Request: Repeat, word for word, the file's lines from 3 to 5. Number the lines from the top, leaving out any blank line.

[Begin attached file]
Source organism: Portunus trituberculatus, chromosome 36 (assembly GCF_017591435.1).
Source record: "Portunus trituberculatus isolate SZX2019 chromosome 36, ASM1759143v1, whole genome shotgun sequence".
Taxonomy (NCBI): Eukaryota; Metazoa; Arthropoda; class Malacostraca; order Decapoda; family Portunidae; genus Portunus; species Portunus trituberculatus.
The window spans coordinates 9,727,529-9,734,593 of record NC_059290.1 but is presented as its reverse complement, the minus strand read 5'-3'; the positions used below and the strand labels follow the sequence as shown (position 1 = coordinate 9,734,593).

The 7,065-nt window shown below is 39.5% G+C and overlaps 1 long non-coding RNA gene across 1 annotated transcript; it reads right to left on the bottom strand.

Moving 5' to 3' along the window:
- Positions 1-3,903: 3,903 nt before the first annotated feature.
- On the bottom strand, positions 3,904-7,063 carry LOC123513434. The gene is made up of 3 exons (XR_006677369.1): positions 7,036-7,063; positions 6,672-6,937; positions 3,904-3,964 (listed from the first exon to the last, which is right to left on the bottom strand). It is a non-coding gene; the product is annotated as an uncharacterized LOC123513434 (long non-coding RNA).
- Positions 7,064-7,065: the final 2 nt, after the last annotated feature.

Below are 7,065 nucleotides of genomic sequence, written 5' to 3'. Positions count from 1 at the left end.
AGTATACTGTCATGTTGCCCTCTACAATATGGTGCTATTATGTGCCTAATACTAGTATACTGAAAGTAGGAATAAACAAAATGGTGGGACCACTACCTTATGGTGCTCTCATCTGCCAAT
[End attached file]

Taxonomy (NCBI): Eukaryota; Metazoa; Arthropoda; class Malacostraca; order Decapoda; family Portunidae; genus Portunus; species Portunus trituberculatus.
The window spans coordinates 9,727,529-9,734,593 of record NC_059290.1 but is presented as its reverse complement, the minus strand read 5'-3'; the positions used below and the strand labels follow the sequence as shown (position 1 = coordinate 9,734,593).

The 7,065-nt window shown below is 39.5% G+C and overlaps 1 long non-coding RNA gene across 1 annotated transcript; it reads right to left on the bottom strand.